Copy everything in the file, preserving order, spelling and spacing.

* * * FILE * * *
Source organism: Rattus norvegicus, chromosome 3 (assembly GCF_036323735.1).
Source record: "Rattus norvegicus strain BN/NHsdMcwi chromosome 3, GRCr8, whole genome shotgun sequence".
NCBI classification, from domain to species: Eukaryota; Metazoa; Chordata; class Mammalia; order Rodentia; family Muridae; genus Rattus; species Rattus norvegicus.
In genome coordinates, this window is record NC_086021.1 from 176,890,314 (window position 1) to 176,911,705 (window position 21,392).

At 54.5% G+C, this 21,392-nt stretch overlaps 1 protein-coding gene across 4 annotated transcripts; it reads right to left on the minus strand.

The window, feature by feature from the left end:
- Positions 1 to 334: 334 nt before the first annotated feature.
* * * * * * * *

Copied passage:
Source organism: Rattus norvegicus, chromosome 3 (assembly GCF_036323735.1).
Source record: "Rattus norvegicus strain BN/NHsdMcwi chromosome 3, GRCr8, whole genome shotgun sequence".
NCBI classification, from domain to species: Eukaryota; Metazoa; Chordata; class Mammalia; order Rodentia; family Muridae; genus Rattus; species Rattus norvegicus.
In genome coordinates, this window is record NC_086021.1 from 176,890,314 (window position 1) to 176,911,705 (window position 21,392).

At 54.5% G+C, this 21,392-nt stretch overlaps 1 protein-coding gene across 4 annotated transcripts; it reads right to left on the minus strand.

The window, feature by feature from the left end:
- Positions 1 to 334: 334 nt before the first annotated feature.